Employers in Georgia may require incoming or present employees to sign an employment agreement for various reasons. However, there are cases when these agreements are not legally enforceable or could become void after some time. Have you recently signed an employment contract that may be void? Our firm is here to help. To learn more, read this blog or reach out to an Atlanta Employment Agreements Attorney today!
CAN AN EMPLOYMENT CONTRACT BECOME VOID?
Yes, there are a few circumstances where an employment contract could become void. It’s important to note there is a difference between a null and void contract and a voidable contract. An employment contract can be null and void if it is unenforceable from the very start for any number of reasons, such as if the contract doesn’t follow Georgia’s employment laws. Meanwhile, a contract is considered voidable if it becomes unenforceable later on, like if the employer breaks their side of the contract. An attorney can help you determine whether or not a contract is lawful.
WHAT CAN MAKE AN EMPLOYMENT CONTACT INVALID?
There are various circumstances in which a contract can be considered either void or voidable. Some of the most common examples include:
- Broad terms and conditions – Contracts must have detailed policies, or the terms can be misinterpreted and conflict with each other. Broad terms can lead to an employer claiming false promises in the future.
- Inappropriate provisions – Some employers might try to include restricting terms and conditions to protect company information, but unjust restrictions may make it difficult for an employee to perform their work tasks successfully.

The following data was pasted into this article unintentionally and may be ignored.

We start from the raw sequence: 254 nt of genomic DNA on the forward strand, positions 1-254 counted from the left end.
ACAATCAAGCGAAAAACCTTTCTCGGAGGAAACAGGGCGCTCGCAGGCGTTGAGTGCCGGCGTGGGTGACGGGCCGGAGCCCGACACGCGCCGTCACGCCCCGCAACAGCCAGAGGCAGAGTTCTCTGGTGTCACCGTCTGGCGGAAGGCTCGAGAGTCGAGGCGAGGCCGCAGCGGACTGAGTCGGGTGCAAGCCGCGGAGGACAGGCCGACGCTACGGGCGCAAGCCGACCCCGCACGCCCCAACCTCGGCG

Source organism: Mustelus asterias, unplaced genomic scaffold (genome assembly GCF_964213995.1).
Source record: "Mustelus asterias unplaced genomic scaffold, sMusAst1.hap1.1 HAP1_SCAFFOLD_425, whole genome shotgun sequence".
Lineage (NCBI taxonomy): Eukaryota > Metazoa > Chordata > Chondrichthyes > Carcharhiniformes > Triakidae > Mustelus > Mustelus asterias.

- No consideration for the employee – Nobody wants to be taken advantage of by their employer. Contracts should indicate at least some benefits for the employee.
- Illegal terms and conditions – A contract is immediately voided if it does not follow our state’s employment laws. Contact an attorney to find out more about the laws in Georgia.
- Lack of severability clauses – A severability clause indicates that if some of the terms are voidable, the remainder should still be enforceable. Without one, the entire contract can be voided.
It’s extremely important to thoroughly review an employment contract before signing it. Both the employer and employees are responsible for ensuring that a contract is legal and just. Even if an employment contract is legal, it can become void if the employer breaks their end of the agreement. Contact an attorney if you think your employer may have taken illegal action against you.
If you believe your employment contract is invalid or unlawful, you should speak with a trusted employment law attorney who has your best interests in mind. Thankfully, Ben Barrett Law is here to fight for you! Contact our experienced team today for an initial consultation.